SOLDIER'S STORY OF J. E. B. STUART'S DEATH.
Simple But Vivid Account of Yellow Tavern From a
Man in the Ranks.
The New York Sun of Sunday, December 27, 1908, contains the following communication from an ex-Confederate soldier, now of Virginia:
To the Editor of The Sun:
Sir,—An article in the Literary Digest, with the title "Stuart's Last Battle" and credited to The Sun, is so wrong as to the facts leading up to the engagement of Yellow Tavern and so imaginative as to the circumstances of the wounding and death of General Stuart that I, who happened to be there in the humble capacity of a corporal in the ranks of the First Virginia Cavalry, feel impelled to state the truth about the wounding and death of our general. My own opinion has always been that his reckless bravery led to his untimely death.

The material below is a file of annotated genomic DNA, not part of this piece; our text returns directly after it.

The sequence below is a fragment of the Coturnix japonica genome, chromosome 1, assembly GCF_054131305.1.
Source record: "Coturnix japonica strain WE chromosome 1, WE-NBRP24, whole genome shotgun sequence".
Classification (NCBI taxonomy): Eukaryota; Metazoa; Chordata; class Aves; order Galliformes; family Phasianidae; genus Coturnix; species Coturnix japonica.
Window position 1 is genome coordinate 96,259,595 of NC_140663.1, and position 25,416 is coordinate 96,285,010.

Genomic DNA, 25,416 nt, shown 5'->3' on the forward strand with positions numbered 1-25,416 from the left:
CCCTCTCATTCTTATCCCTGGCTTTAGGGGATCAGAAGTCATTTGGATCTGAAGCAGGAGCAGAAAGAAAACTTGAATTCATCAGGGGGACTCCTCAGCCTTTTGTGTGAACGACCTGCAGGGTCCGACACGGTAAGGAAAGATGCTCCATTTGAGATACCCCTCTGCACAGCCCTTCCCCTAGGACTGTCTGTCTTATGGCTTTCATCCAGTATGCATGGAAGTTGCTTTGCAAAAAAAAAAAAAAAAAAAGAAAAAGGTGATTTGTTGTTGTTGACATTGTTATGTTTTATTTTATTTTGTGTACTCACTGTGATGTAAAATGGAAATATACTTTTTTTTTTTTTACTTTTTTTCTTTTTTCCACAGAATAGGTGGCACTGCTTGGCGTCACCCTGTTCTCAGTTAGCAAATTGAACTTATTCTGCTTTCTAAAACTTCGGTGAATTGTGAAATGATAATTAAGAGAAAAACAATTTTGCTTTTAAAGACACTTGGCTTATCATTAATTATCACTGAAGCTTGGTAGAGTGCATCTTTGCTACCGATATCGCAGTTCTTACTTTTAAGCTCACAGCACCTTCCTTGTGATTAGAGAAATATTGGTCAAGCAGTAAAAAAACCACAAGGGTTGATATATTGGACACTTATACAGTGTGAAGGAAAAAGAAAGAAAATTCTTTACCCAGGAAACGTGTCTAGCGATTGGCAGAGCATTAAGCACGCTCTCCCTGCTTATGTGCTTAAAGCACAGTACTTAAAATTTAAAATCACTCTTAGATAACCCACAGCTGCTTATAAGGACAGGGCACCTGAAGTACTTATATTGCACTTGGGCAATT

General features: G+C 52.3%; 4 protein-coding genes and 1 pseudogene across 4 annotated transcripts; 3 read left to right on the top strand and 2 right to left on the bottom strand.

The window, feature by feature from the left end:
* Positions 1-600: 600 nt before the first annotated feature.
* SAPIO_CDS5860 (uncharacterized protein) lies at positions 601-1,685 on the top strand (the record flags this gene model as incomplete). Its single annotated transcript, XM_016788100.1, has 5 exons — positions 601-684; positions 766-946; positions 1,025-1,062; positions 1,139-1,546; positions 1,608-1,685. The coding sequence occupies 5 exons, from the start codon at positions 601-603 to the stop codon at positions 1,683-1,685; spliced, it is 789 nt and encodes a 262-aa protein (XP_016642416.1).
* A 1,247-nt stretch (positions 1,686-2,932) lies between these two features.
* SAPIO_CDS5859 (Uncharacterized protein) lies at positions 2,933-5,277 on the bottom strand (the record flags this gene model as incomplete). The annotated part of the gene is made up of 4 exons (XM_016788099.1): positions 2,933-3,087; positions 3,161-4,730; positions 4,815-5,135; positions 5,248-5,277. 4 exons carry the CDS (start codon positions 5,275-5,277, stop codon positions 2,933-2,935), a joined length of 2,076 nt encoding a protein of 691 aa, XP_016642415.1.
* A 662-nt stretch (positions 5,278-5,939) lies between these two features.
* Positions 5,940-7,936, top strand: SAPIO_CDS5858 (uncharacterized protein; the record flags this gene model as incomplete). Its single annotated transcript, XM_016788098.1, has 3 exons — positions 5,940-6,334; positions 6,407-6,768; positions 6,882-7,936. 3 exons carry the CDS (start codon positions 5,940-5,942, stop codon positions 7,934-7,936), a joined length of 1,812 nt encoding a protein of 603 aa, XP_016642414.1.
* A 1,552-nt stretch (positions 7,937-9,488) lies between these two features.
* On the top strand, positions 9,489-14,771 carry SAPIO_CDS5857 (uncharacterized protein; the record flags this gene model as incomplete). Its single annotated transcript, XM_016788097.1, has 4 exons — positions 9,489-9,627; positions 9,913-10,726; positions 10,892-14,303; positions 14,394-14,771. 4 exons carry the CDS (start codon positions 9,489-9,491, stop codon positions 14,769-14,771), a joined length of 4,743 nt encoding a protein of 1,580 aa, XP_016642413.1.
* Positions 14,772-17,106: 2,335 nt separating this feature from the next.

I suppose there are reports in the proper archives, both Federal and Confederate, of this action of Yellow Tavern and of the movement of troops preliminary to it, but I know nothing of them. I state what came under my observation and hearing as a soldier in the ranks.
It was not at the beginning of the Wilderness campaign that the movement of the cavalry culminating at Yellow Tavern took place, but in the campaign more than a year later (May, 1864), in which the terrible battle near Spotsylvania Courthouse was fought. It was the current talk of our army that that conflict was by far the most desperate of the war. I have heard our men say that so near did the Yankees come that they could look into their eyes and even club them with the butts of their guns. It was in this battle that trees were torn and cut through and fell from the steady hail of minnie bul-